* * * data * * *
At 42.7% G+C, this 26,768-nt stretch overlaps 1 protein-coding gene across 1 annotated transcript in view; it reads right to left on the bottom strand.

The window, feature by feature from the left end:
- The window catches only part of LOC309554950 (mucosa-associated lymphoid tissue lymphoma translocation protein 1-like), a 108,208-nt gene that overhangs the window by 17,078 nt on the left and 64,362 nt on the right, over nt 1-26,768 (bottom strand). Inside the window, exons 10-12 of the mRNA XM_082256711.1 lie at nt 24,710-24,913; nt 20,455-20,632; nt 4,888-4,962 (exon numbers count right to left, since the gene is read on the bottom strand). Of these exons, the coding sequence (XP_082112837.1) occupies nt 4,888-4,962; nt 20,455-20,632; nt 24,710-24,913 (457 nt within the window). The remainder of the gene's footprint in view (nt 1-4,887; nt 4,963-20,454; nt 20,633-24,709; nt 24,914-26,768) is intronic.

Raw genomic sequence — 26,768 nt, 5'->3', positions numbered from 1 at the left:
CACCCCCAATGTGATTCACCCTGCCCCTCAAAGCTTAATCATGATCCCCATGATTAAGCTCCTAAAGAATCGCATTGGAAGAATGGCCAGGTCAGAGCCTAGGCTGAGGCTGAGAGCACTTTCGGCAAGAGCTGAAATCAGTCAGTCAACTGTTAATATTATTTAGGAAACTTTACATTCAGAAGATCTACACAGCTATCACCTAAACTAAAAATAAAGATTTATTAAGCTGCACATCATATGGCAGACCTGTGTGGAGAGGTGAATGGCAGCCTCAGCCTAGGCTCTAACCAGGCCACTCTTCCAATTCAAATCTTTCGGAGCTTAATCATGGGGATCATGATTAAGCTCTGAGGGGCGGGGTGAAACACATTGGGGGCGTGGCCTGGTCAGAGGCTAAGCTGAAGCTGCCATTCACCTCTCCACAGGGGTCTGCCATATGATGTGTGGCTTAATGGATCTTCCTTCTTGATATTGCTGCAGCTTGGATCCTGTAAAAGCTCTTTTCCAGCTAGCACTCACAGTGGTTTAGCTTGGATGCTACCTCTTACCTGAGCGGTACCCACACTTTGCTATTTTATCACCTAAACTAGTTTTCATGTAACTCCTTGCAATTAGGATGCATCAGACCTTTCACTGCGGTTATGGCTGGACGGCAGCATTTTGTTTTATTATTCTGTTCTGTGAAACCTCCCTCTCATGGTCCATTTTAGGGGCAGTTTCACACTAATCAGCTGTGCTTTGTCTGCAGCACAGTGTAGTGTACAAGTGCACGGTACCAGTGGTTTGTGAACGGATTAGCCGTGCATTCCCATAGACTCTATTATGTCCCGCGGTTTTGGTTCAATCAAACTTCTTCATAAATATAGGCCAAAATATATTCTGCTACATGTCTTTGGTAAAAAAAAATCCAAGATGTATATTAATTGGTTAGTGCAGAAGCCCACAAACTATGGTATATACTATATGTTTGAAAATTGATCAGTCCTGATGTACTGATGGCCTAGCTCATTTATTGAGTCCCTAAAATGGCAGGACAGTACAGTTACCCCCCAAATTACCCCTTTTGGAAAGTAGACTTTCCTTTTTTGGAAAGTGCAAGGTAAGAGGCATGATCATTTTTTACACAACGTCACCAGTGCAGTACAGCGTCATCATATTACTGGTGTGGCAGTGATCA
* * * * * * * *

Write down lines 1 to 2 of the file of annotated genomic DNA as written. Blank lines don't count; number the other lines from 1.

At 42.7% G+C, this 26,768-nt stretch overlaps 1 protein-coding gene across 1 annotated transcript in view; it reads right to left on the bottom strand.

The window, feature by feature from the left end: